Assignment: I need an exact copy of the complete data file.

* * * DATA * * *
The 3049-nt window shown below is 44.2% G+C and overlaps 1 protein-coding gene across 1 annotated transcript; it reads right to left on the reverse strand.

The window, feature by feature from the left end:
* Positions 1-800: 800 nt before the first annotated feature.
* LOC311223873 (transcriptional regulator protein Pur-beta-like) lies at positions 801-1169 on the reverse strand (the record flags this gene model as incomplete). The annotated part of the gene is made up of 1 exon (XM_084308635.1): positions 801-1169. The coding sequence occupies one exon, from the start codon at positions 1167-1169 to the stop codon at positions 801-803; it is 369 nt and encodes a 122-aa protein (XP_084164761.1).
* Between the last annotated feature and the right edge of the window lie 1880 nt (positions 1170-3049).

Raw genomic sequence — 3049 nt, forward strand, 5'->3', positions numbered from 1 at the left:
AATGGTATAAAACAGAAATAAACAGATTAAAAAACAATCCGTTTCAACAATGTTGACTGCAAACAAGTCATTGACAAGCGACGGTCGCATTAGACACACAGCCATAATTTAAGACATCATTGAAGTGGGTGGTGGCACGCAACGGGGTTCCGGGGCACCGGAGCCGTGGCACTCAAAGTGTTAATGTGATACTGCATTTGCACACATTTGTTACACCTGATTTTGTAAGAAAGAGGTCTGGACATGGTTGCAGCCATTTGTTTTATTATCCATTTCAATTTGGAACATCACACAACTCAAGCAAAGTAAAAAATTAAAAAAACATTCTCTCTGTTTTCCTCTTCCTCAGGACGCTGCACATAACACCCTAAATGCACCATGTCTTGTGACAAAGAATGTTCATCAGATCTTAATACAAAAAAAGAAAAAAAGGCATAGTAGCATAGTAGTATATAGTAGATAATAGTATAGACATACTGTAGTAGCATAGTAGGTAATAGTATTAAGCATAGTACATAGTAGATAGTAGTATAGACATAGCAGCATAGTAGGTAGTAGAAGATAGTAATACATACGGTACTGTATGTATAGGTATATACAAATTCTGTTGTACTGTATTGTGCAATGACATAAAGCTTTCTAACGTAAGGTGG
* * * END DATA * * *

The 3049-nt window shown below is 44.2% G+C and overlaps 1 protein-coding gene across 1 annotated transcript; it reads right to left on the reverse strand.

The window, feature by feature from the left end:
* Positions 1-800: 800 nt before the first annotated feature.
* LOC311223873 (transcriptional regulator protein Pur-beta-like) lies at positions 801-1169 on the reverse strand (the record flags this gene model as incomplete). The annotated part of the gene is made up of 1 exon (XM_084308635.1): positions 801-1169. The coding sequence occupies one exon, from the start codon at positions 1167-1169 to the stop codon at positions 801-803; it is 369 nt and encodes a 122-aa protein (XP_084164761.1).
* Between the last annotated feature and the right edge of the window lie 1880 nt (positions 1170-3049).

Raw genomic sequence — 3049 nt, forward strand, 5'->3', positions numbered from 1 at the left:
AATGGTATAAAACAGAAATAAACAGATTAAAAAACAATCCGTTTCAACAATGTTGACTGCAAACAAGTCATTGACAAGCGACGGTCGCATTAGACACACAGCCATAATTTAAGACATCATTGAAGTGGGTGGTGGCACGCAACGGGGTTCCGGGGCACCGGAGCCGTGGCACTCAAAGTGTTAATGTGATACTGCATTTGCACACATTTGTTACACCTGATTTTGTAAGAAAGAGGTCTGGACATGGTTGCAGCCATTTGTTTTATTATCCATTTCAATTTGGAACATCACACAACTCAAGCAAAGTAAAAAATTAAAAAAACATTCTCTCTGTTTTCCTCTTCCTCAGGACGCTGCACATAACACCCTAAATGCACCATGTCTTGTGACAAAGAATGTTCATCAGATCTTAATACAAAAAAAGAAAAAAAGGCATAGTAGCATAGTAGTATATAGTAGATAATAGTATAGACATACTGTAGTAGCATAGTAGGTAATAGTATTAAGCATAGTACATAGTAGATAGTAGTATAGACATAGCAGCATAGTAGGTAGTAGAAGATAGTAATACATACGGTACTGTATGTATAGGTATATACAAATTCTGTTGTACTGTATTGTGCAATGACATAAAGCTTTCTAACGTAAGGTGG